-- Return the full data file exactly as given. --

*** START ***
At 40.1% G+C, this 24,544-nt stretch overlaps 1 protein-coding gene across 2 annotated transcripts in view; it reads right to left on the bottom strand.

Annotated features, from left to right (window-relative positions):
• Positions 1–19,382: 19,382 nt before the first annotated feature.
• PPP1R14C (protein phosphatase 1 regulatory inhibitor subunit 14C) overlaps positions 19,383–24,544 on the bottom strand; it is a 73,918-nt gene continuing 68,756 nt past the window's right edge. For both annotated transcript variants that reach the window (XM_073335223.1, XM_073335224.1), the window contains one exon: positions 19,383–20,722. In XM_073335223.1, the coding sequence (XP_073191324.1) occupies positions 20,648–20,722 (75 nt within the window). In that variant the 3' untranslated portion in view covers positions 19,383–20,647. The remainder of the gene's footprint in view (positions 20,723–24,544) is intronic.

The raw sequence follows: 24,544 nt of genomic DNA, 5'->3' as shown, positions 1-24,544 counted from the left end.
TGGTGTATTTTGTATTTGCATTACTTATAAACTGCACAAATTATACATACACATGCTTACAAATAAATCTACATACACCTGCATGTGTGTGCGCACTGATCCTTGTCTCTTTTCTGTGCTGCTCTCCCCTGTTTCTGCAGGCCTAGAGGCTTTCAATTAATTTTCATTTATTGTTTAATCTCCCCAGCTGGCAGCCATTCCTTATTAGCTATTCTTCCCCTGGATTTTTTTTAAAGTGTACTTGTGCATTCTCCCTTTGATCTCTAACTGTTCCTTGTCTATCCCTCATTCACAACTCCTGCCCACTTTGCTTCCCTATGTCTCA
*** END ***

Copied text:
At 40.1% G+C, this 24,544-nt stretch overlaps 1 protein-coding gene across 2 annotated transcripts in view; it reads right to left on the bottom strand.

Annotated features, from left to right (window-relative positions):
• Positions 1–19,382: 19,382 nt before the first annotated feature.
• PPP1R14C (protein phosphatase 1 regulatory inhibitor subunit 14C) overlaps positions 19,383–24,544 on the bottom strand; it is a 73,918-nt gene continuing 68,756 nt past the window's right edge. For both annotated transcript variants that reach the window (XM_073335223.1, XM_073335224.1), the window contains one exon: positions 19,383–20,722. In XM_073335223.1, the coding sequence (XP_073191324.1) occupies positions 20,648–20,722 (75 nt within the window). In that variant the 3' untranslated portion in view covers positions 19,383–20,647. The remainder of the gene's footprint in view (positions 20,723–24,544) is intronic.

The raw sequence follows: 24,544 nt of genomic DNA, 5'->3' as shown, positions 1-24,544 counted from the left end.
TGGTGTATTTTGTATTTGCATTACTTATAAACTGCACAAATTATACATACACATGCTTACAAATAAATCTACATACACCTGCATGTGTGTGCGCACTGATCCTTGTCTCTTTTCTGTGCTGCTCTCCCCTGTTTCTGCAGGCCTAGAGGCTTTCAATTAATTTTCATTTATTGTTTAATCTCCCCAGCTGGCAGCCATTCCTTATTAGCTATTCTTCCCCTGGATTTTTTTTAAAGTGTACTTGTGCATTCTCCCTTTGATCTCTAACTGTTCCTTGTCTATCCCTCATTCACAACTCCTGCCCACTTTGCTTCCCTATGTCTCA